State and Federal
Communications + Inside Elections =
Together for Another Year
I am so excited to let the State and
Federal Communications community know we
have signed another year-long commitment
with Nathan Gonzales for his
Inside Elections newsletter. I
do not think I have received as many
positive comments from clients since we
sent out jars of Smucker’s jelly!
Elections with Nathan Gonzales
provides nonpartisan analysis of
campaigns for the Senate, House,
governorships, and presidency. He does
not endorse candidates, but he sure does
talk about them…a lot. The issues are
sent to our community every other week.
He sends them to us on Fridays and we
prep it for a Monday delivery to your
inbox. We do avoid Fridays because for
20 years we have sent you News You
Can Use and really do not want
to interrupt the fan base Jim Sedor has
Nathan was an editor, analyst, and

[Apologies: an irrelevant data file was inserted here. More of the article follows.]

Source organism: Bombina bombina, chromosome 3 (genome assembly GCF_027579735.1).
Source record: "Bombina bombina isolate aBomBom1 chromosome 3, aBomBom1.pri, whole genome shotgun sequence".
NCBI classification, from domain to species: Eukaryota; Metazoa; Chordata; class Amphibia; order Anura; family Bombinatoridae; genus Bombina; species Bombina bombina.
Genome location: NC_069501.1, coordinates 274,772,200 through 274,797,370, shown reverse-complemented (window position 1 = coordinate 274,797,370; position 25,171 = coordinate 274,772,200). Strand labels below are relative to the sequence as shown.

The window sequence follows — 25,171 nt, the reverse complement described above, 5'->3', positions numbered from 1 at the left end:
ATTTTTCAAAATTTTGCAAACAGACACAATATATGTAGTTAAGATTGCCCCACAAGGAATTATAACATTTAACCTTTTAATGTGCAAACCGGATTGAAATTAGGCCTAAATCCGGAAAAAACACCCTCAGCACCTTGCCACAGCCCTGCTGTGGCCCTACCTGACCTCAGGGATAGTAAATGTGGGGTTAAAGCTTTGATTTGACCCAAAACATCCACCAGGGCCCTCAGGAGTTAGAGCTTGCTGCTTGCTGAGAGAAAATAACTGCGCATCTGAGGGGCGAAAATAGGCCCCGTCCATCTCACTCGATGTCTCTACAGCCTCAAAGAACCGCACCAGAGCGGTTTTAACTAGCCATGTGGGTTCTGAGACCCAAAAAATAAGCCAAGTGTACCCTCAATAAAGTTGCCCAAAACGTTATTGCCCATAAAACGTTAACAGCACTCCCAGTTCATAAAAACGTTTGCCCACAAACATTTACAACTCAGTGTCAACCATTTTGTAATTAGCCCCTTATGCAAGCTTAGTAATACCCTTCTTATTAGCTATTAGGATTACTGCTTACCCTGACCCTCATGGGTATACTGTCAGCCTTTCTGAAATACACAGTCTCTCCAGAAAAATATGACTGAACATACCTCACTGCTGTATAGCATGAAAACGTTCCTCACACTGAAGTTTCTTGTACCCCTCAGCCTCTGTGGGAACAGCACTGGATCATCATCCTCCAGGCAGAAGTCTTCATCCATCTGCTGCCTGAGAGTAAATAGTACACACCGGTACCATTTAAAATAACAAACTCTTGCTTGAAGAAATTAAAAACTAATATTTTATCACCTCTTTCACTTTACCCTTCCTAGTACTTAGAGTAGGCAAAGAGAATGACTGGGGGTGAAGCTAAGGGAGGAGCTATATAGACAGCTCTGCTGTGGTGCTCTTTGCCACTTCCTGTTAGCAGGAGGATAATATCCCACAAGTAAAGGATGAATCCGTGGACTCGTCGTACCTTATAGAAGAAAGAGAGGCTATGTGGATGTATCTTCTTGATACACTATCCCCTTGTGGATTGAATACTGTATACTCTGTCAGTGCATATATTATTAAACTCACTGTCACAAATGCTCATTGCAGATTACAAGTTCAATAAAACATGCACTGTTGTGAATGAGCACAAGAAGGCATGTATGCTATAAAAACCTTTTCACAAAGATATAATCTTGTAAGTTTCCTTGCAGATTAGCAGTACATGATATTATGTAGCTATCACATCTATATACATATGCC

writer for The Rothenberg
Political Report for more than
13 years before taking over the company
in 2015 (another reason I like him). He
is also elections analyst for CQ Roll
Call, a CNN political analyst, and
founder and publisher of
PoliticsinStereo.com. Nathan has
appeared on NBC's Meet the Press
and NBC Nightly News, C-SPAN's
Washington Journal, NPR's All
Things Considered and the Fox News
Channel, and he has been quoted in the
New York Times, Washington
Post, Wall Street Journal,
and USA Today. His work has also
appeared on FiveThirtyEight,
and in Campaigns & Elections
magazine (my first job in DC, in
1982). I go crazy in my car when I hear
him on NPR. But, he has to talk fast, I
only have a five mile commute to work!
He annually drives through Akron on his
way to see his in-laws in Indiana. I
need to make sure to host Nathan, his
wife, and their four children when we
have a baseball game in Cleveland. I
think it would be fun. Nathan says I do
not know what I would be getting into!
I am proud to call Nathan a friend and a
great partner in this collaboration.
Stay tuned for a call we have with him
in October as we approach the November
elections. All our great clients will be
invited to join.
Remember, Election Day is only 90+ days
away. The best reading in Inside
Elections is yet to be printed.
Elizabeth Z. Bartz
President and CEO
Hawaii Ethics Commission Approves Administrative Rules
on Lobbying, Gifts
Joanna Kamvouris, J.D.